Pierre Sauvage, the award-winning documentary filmmaker, celebrates the quiet heroism that contradicted armies of the morally silent in the Holocaust.
His films include “Weapons of the Spirit,” about Christian peasants who hid 5,000 Jews in Le Chambon, France, and “Not Idly By: Peter Bergson, America and the Holocaust.”
“And Crown Thy Good,” his latest work, is the saga of Varian Fry, a New York intellectual who arranged safe passage to the US for 2,000 Jews and non-Jews stranded in Nazi-occupied Marseille, France, between 1940-1941.
“It’s rare for intellectuals to get their hands dirty and enter the ring,” Sauvage told the IJN from Los Angeles prior to his Oct. 28 talk at the annual Fred Marcus Memorial Holocaust Lecture in Denver.
“No one ever imagined that mild-mannered Varian Fry was the kind of person who would risk his life and do this.”
Selected for the daunting task by the Emergency Relief Committee in New York, Fry was assisted by Hiram Bingham IV, US consul in Marseille; and an intriguing network of Americans.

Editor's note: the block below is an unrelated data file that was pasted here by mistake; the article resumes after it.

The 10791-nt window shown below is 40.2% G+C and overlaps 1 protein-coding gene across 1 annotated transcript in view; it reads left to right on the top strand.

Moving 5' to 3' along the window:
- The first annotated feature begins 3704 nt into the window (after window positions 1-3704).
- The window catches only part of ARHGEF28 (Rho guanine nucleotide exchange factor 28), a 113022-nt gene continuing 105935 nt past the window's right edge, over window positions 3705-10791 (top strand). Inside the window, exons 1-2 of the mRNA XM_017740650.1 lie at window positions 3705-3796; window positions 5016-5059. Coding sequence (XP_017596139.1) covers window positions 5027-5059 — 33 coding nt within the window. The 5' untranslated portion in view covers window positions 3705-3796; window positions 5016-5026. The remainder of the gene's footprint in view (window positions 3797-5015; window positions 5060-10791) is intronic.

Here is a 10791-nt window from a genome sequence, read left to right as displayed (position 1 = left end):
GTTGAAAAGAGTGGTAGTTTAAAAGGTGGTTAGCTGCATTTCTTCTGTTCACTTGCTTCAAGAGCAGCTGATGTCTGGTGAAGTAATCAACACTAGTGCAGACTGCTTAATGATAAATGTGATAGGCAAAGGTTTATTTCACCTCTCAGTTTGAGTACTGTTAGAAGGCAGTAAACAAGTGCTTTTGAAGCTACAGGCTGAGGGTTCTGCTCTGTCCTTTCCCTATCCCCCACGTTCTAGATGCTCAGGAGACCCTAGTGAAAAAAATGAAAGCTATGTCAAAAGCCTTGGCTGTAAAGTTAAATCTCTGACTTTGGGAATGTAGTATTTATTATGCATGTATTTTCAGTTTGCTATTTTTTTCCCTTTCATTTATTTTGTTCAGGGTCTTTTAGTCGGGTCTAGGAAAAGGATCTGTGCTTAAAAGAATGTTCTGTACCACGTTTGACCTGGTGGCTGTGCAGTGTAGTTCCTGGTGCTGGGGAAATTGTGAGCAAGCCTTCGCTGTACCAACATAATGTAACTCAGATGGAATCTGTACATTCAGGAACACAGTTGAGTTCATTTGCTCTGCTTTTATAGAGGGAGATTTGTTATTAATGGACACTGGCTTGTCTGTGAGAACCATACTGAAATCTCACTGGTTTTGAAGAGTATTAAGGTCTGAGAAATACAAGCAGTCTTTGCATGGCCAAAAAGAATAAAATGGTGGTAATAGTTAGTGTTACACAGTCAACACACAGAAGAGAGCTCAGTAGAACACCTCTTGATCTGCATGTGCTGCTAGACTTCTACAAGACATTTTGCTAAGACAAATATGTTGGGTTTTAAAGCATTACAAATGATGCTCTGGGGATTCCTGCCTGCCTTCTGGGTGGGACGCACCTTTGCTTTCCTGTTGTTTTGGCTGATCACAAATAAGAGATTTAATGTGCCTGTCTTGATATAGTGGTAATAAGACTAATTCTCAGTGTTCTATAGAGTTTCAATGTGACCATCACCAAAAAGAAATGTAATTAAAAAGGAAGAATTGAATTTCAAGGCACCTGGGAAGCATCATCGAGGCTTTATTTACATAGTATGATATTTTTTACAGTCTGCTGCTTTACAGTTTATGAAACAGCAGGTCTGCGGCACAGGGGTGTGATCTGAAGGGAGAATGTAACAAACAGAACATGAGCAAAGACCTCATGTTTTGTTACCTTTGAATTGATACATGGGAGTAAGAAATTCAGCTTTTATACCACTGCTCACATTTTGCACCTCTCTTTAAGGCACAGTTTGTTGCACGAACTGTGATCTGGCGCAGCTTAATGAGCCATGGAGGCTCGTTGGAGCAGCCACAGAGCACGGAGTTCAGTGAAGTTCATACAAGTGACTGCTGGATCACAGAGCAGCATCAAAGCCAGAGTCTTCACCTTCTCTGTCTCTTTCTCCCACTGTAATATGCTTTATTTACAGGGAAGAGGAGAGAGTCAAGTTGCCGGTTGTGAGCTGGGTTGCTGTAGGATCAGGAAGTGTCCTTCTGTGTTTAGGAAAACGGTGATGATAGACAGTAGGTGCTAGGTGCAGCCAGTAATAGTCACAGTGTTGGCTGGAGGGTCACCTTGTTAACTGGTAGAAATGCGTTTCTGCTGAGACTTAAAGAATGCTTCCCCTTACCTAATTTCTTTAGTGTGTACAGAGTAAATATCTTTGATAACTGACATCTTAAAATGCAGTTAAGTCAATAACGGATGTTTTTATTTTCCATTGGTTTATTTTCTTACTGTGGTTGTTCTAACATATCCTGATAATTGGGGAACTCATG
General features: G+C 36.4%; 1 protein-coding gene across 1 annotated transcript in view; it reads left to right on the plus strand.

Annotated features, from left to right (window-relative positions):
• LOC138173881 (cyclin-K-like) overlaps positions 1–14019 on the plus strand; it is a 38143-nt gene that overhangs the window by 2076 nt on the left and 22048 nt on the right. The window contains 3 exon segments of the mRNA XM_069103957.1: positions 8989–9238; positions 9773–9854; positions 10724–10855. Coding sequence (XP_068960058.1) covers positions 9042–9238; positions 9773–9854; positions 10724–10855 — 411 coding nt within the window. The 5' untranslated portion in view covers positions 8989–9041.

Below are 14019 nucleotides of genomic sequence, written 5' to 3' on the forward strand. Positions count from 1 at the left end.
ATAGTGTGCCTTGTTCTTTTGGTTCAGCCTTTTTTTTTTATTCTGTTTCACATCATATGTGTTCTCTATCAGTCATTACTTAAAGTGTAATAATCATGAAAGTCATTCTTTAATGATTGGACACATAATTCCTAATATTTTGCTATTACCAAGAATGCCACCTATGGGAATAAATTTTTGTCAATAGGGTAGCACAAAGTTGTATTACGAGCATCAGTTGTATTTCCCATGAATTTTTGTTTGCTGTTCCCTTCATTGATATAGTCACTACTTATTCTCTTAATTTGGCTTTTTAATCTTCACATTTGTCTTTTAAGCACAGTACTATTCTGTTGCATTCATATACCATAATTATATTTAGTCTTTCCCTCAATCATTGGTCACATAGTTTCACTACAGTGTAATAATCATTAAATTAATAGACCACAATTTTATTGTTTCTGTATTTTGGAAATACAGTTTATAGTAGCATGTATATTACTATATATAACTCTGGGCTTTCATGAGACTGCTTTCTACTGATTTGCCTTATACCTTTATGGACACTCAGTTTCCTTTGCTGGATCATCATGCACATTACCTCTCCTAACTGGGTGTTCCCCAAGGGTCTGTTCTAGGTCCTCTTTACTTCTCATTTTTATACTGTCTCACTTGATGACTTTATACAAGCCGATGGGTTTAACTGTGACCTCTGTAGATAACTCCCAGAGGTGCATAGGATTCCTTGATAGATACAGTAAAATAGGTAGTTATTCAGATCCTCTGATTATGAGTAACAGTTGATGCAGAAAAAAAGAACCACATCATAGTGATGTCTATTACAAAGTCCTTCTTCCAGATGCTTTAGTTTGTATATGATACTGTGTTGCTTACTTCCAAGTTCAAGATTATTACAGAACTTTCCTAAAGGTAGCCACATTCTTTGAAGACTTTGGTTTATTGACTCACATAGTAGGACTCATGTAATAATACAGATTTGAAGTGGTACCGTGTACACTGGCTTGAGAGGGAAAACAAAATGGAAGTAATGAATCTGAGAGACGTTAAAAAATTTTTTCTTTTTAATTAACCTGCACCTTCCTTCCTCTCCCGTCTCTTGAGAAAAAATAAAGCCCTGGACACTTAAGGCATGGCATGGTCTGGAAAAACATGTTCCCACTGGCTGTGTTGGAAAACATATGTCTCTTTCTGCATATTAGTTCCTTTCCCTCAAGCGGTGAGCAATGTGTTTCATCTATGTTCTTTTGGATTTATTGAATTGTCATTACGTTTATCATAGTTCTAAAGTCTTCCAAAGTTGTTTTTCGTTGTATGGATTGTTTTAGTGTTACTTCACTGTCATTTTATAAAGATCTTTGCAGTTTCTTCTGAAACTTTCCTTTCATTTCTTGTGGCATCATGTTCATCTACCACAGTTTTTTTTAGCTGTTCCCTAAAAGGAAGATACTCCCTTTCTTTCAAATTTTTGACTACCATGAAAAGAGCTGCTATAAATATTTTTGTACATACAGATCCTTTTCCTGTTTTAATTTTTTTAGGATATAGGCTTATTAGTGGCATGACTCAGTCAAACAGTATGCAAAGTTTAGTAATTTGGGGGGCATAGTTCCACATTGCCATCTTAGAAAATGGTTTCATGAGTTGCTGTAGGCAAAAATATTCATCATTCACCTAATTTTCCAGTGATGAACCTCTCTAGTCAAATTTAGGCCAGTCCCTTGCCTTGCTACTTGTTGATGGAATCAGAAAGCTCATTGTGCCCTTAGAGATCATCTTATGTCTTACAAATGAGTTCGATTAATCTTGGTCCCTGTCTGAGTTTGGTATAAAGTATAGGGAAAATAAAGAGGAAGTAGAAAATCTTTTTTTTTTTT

Fry and his group forged documents and established clandestine escape routes over the Pyrenees to Lisbon, where boats waited to take Jewish and anti-fascist refugees trapped in Nazi-occupied northern France to the US.
Under the “Surrender on Demand” clause of the Franco-German armistice issued June 22, 1940, authorities were ordered to extradite non-French Jews and anti-Nazis to Germany, where they were deported to concentration camps.
Thanks to Fry, cultural icons Marc Chagall, Marcel Duchamp, Max Ernst, Jacques Lipschitz, Hannah Arendt, Andre Breton and Franz Werfel managed to escape to the US, as did thousands of lesser-known anti-fascists.
“Some people complain that this was an elitist organization,” Sauvage says. “That’s a bum a rap, for many reasons.
“First, many of the artists were particularly vulnerable to the Nazis. Secondly, the mission quickly expanded to include others. Finally, Fry was rescuing people he cared deeply for as a lover of the arts and an intellectual. They really meant something to him.
“There’s an old Jewish value that says you start by caring about the people who are closest to you, and then enlarging that circle of responsibility. That’s exactly what Fry was doing.”